Any foodie knows that New York City is one of the world’s most famous food spots. Being the city that never sleeps, New York’s food scene is constantly changing from food trucks to pop-up markets and high style restaurants.
Here are some of the game-changers of today’s NYC culinary scene.
Cleanse your Palate with Brodo
Go back to your ancestral roots with drinking the world’s first comfort food: broth. Brodo helps New Yorkers “rethink their hot beverage” by serving bone broth. Our Stone Age ancestors will be surprised how Chef Marco Canora is serving flavorful broths at a storefront window in the East Village. Each broth is served in paper cups with the option to customize based on your taste buds. Small cups are being sold for $4, while large ones can be up to $9. All broths are gluten and dairy free. This is becoming an alternative to your usual cup of coffee or tea after a meal, especially during winter. You’ll be surprised how they are able to transform your usual broth into a flavorful drink.
Follow the Scene with Trends on Trends
Emily Miller founded Trends on Trends back in March 2014 with the goal to become a reliable source of trends in the food industry. It also gives you a fresh perspective on things that may be familiar already to readers. Miller also started #breakfastclub as a way of connecting chefs, editors, friends, and social media influencers over a cup of coffee and a shared meal while exchanging ideas. The first ever #breakfastclubnyc was composed of a family-style Israeli breakfast by Sara Kramer and Sarah Hymanson at a five-story townhouse on the Upper East Side provided by onefinestay, followed by Stumptown Coffee, a pop-up brew bar.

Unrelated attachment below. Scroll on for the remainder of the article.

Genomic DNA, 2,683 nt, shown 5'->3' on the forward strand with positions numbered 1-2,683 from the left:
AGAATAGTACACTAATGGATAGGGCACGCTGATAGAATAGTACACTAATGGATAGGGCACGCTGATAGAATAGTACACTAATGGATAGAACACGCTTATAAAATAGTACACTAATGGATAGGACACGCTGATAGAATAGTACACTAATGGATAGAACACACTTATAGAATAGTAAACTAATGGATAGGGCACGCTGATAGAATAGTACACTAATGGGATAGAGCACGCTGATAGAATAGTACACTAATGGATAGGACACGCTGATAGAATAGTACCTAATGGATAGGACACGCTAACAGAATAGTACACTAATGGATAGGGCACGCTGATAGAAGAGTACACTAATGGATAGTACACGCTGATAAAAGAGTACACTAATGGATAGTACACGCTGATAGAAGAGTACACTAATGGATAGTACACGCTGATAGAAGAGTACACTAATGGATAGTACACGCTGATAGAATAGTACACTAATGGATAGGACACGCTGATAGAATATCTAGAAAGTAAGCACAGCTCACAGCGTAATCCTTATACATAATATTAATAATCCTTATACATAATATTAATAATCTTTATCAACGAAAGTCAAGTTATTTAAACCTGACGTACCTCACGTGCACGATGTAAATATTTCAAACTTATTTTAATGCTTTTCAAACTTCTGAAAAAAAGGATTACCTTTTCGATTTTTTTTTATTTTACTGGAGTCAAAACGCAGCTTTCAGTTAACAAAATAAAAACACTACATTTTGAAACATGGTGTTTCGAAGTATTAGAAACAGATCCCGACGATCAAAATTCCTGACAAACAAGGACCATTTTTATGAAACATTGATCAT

Redefine Breakfast with Okonomi
Skip the bagel or French toast for breakfast by dining at Okonomi. Co-chefs Yuji Haraguchi and Tara Norvell serve the traditional ichiju san-sai set meal from morning until 3pm during weekdays and 4pm on weekends. The traditional Japanese-style set meal is composed of a soup and three side dishes to give you a satisfying and well-balanced meal to jumpstart your day. What stands out in the set is their miso soup made with a blend of barley miso and white miso, house-made dashi and fresh vegetables from the morning market. It’s not surprising you get this kind of restaurant in New York City where immigrants continue to flock with dreams of making it big. Okonomi does not disappoint in any respect.
Discover the Stories with Food Curated
Filmmaker Liza de Guia started telling culinary stories through the lens of her camera back in 2009 with her website Food Curated. Each documentary explores the world of artisan food and exposes the story behind it. From a meals inception until its production, viewers get to see more than 200 short videos of every step of the process. Every part of the culinary scene, including the food makers, farmers, fishermen, and chefs are featured to give you a glimpse of the people behind the busy NYC food scene. Liza de Guia considers Food Curated as a blog about the heart and soul of the food industry, not about the recognition. But that is not to say Food Curated is a small blog. Since 2009, it has partnered up with New York Times, Huffington Post and NYCTV. Discover the heart of New York’s food scene through her stories.
Corbuzz Wine Studio
Corbuzz Wine Studio is founded by the youngest Master Sommelier in the world, Laura Maniec. Therefore, it is no surprise that the restaurant is a game-changer. Going beyond the usual wine bar, the wine-centric restaurant offers wine education classes to even the most clueless drinkers. Knowing your wine can be considered as a grown-up thing to many people. It makes sense that the wine studio is located at the student-centric Union Square.
Go City Green with Gotham Greens
NYC is bustling with organic restaurants, but it’s impossible to find farmland in the middle of the city. Founders Viraj Puri and Eric Haley saw a growing need for produce grown within the city, so Gotham Greens was born back in 2008. Gotham Greens transforms the unused rooftop space of urban buildings into a productive space to grow year-round, high-quality produce. The country’s first commercial urban rooftop greenhouse uses a hydroponic system to solve the problem of having no fertile soil in the city. This makes farm-fresh greens available for New Yorkers’ consumption within just 24 hours of harvesting. This is a game-changer which makes healthy eating more accessible to everyone.